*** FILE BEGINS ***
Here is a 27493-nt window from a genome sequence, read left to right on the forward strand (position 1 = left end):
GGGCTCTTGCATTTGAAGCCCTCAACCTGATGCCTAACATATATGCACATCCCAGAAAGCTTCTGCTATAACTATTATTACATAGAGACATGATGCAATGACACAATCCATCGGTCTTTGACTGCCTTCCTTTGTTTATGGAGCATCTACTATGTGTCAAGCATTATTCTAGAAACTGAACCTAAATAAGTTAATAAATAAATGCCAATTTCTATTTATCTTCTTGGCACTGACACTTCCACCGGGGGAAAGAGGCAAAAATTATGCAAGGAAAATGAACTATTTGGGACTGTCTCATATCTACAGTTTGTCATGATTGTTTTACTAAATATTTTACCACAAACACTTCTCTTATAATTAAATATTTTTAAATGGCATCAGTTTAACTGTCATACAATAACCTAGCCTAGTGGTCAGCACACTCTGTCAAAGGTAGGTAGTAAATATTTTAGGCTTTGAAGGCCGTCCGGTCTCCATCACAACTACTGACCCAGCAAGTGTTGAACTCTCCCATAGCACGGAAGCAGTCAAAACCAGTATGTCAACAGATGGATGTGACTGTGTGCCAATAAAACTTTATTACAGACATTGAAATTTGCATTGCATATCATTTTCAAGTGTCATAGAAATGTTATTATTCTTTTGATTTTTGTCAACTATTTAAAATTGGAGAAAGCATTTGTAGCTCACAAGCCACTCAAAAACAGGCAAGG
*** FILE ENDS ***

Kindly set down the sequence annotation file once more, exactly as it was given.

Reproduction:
Here is a 27493-nt window from a genome sequence, read left to right on the forward strand (position 1 = left end):
GGGCTCTTGCATTTGAAGCCCTCAACCTGATGCCTAACATATATGCACATCCCAGAAAGCTTCTGCTATAACTATTATTACATAGAGACATGATGCAATGACACAATCCATCGGTCTTTGACTGCCTTCCTTTGTTTATGGAGCATCTACTATGTGTCAAGCATTATTCTAGAAACTGAACCTAAATAAGTTAATAAATAAATGCCAATTTCTATTTATCTTCTTGGCACTGACACTTCCACCGGGGGAAAGAGGCAAAAATTATGCAAGGAAAATGAACTATTTGGGACTGTCTCATATCTACAGTTTGTCATGATTGTTTTACTAAATATTTTACCACAAACACTTCTCTTATAATTAAATATTTTTAAATGGCATCAGTTTAACTGTCATACAATAACCTAGCCTAGTGGTCAGCACACTCTGTCAAAGGTAGGTAGTAAATATTTTAGGCTTTGAAGGCCGTCCGGTCTCCATCACAACTACTGACCCAGCAAGTGTTGAACTCTCCCATAGCACGGAAGCAGTCAAAACCAGTATGTCAACAGATGGATGTGACTGTGTGCCAATAAAACTTTATTACAGACATTGAAATTTGCATTGCATATCATTTTCAAGTGTCATAGAAATGTTATTATTCTTTTGATTTTTGTCAACTATTTAAAATTGGAGAAAGCATTTGTAGCTCACAAGCCACTCAAAAACAGGCAAGG